Starbucks and Amazon are opening cashierless coffee shop in Manhattan. Take a look inside
- Starbucks is opening a pick-up cafe in midtown Manhattan with Amazon that uses the retail giant's cashierless technology.
- It's the latest step in Starbucks' strategy to update its store footprint to meet consumers' changing habits.
- The first Starbucks Pickup with Amazon Go location opens Thursday in New York City on 59th Street, between Park and Lexington Avenues, and two more are planned over the next year.
Starbucks is opening a pick-up cafe in midtown Manhattan with Amazon that uses the retail giant's cashierless technology to attract busy consumers who want to buy coffee or snack quickly.
The partnership with Amazon is the latest step in Starbucks' plan to adapt its locations to consumers' new habits. Nearly a year and a half ago, Starbucks announced it was accelerating plans to revamp its U.S. footprint, inspired by the pandemic's abrupt shifts to how consumers wanted to buy and drink their coffee. In addition to shuttering as many as 400 stores in 18 months, the strategy included opening more pick-up locations in dense urban markets and installing walk-up windows and double drive-thru lanes in suburban areas.
The first Starbucks Pickup with Amazon Go location opens Thursday in New York City on 59th Street, between Park and Lexington Avenues, with a flag outside waving both companies' logos. The Seattle-based companies plan to open at least two more locations together over the next year. The second cafe will also be in midtown Manhattan, in the New York Times Building located at 40th Street and 8th Avenue.
"It's a proof of concept that we're both learning from," said Kathryn Young, senior vice president of global growth and development for Starbucks.
Young declined to provide more detail on how long Starbucks and Amazon have been working together.
A look inside
When customers enter the new store, they'll first see a counter to pick up the drinks they preordered using the Starbucks mobile app. A digital screen hanging above the counter shows which orders are still being made by baristas.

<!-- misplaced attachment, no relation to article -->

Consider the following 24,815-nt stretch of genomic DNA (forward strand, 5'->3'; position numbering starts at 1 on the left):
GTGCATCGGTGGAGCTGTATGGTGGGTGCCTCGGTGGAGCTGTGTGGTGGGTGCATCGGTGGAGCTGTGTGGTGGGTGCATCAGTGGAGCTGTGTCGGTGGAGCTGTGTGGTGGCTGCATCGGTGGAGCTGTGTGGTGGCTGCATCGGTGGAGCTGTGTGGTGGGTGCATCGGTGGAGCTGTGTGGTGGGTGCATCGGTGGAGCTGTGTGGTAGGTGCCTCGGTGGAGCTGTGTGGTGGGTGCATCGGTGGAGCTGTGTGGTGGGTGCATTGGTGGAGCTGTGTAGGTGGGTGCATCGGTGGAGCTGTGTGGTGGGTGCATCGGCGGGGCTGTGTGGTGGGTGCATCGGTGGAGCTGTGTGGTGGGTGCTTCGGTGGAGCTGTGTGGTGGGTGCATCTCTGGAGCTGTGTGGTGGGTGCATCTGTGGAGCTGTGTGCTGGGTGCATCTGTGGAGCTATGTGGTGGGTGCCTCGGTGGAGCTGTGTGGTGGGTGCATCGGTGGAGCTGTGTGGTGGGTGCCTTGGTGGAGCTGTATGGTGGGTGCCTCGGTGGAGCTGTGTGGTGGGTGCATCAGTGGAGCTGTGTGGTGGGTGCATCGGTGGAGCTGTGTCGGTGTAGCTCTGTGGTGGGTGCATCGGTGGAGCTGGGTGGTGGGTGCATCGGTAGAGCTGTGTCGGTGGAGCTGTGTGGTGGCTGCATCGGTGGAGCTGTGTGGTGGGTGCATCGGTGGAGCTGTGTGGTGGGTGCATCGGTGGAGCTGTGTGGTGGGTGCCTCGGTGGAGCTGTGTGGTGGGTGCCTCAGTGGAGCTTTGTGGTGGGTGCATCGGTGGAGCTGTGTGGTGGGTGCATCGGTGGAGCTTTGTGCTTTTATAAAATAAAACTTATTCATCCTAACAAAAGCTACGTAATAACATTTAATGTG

To take advantage of the convenience of Amazon's "Just Walk Out" technology, customers can use the palm of their hand, if they're already registered with Amazon One. Otherwise they can use an in-store code from the Amazon app or insert their credit card. A kiosk near the entry allows customers to join Amazon One by inserting a credit card and scanning their hand.
Starbucks employees are nearby to help assist customers as they enter, although some consumers may already be familiar with the technology. Amazon already operates a handful of Go stores within Manhattan, including one just blocks away from the new cafe.
Shelves and refrigerated displays in the Amazon Go market section of the store feature a variety of food options, including Starbucks classics, premade salads and sandwiches from Amazon Kitchen and items from local favorites like Dominique Ansel, Ess-a-Bagel and Magnolia Bakery. The store also sells items commonly found in convenience store checkout lines, like protein bars and packs of gum.
Amazon's "Just Walk Out" technology means that customers won't have to check out with a cashier to pay. Instead, scales, cameras and shelf sensors tally up customers' totals and charge them when they leave the store.
"You don't have to wait to stop in line and pay," said Dilip Kumar, vice president of physical retail and technology for Amazon.
Beyond the displays of food is seating, with large booths for meetings and solo dining booths for customers who may be working remotely or studying. They can order refills for their coffee through the Starbucks app or with a barista at the counter.
"We designed this experience to fit people's needs as they go about their day," said Kumar. "Sometimes you're in a hurry, some days you have more time."
The location will have longer hours than a typical Starbucks cafe, staying open until 10 p.m. on weekdays and 9 p.m. on weekends.